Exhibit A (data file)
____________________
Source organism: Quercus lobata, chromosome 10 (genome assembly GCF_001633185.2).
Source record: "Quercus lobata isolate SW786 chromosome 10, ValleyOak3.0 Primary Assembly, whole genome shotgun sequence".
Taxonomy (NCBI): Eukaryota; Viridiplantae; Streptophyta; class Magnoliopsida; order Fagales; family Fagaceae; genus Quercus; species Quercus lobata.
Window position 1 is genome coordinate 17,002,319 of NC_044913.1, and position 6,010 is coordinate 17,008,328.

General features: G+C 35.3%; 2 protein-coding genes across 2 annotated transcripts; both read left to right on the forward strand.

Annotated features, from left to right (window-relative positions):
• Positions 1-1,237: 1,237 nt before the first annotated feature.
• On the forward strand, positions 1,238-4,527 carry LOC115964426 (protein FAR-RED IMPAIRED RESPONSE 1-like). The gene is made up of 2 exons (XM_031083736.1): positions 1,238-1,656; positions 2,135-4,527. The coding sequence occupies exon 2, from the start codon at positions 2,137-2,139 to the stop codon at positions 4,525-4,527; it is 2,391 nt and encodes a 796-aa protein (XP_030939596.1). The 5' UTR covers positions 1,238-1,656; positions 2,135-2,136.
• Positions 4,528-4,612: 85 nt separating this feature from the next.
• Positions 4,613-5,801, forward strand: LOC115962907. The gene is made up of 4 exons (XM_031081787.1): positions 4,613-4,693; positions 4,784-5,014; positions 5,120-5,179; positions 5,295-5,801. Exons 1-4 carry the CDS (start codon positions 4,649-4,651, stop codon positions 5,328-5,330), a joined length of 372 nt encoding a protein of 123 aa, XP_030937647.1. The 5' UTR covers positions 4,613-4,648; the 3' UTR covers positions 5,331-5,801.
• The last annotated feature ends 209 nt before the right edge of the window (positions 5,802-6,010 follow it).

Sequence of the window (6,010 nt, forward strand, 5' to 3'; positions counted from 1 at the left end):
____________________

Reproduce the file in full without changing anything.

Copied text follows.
Source organism: Quercus lobata, chromosome 10 (genome assembly GCF_001633185.2).
Source record: "Quercus lobata isolate SW786 chromosome 10, ValleyOak3.0 Primary Assembly, whole genome shotgun sequence".
Taxonomy (NCBI): Eukaryota; Viridiplantae; Streptophyta; class Magnoliopsida; order Fagales; family Fagaceae; genus Quercus; species Quercus lobata.
Window position 1 is genome coordinate 17,002,319 of NC_044913.1, and position 6,010 is coordinate 17,008,328.

General features: G+C 35.3%; 2 protein-coding genes across 2 annotated transcripts; both read left to right on the forward strand.

Annotated features, from left to right (window-relative positions):
• Positions 1-1,237: 1,237 nt before the first annotated feature.
• On the forward strand, positions 1,238-4,527 carry LOC115964426 (protein FAR-RED IMPAIRED RESPONSE 1-like). The gene is made up of 2 exons (XM_031083736.1): positions 1,238-1,656; positions 2,135-4,527. The coding sequence occupies exon 2, from the start codon at positions 2,137-2,139 to the stop codon at positions 4,525-4,527; it is 2,391 nt and encodes a 796-aa protein (XP_030939596.1). The 5' UTR covers positions 1,238-1,656; positions 2,135-2,136.
• Positions 4,528-4,612: 85 nt separating this feature from the next.
• Positions 4,613-5,801, forward strand: LOC115962907. The gene is made up of 4 exons (XM_031081787.1): positions 4,613-4,693; positions 4,784-5,014; positions 5,120-5,179; positions 5,295-5,801. Exons 1-4 carry the CDS (start codon positions 4,649-4,651, stop codon positions 5,328-5,330), a joined length of 372 nt encoding a protein of 123 aa, XP_030937647.1. The 5' UTR covers positions 4,613-4,648; the 3' UTR covers positions 5,331-5,801.
• The last annotated feature ends 209 nt before the right edge of the window (positions 5,802-6,010 follow it).

Sequence of the window (6,010 nt, forward strand, 5' to 3'; positions counted from 1 at the left end):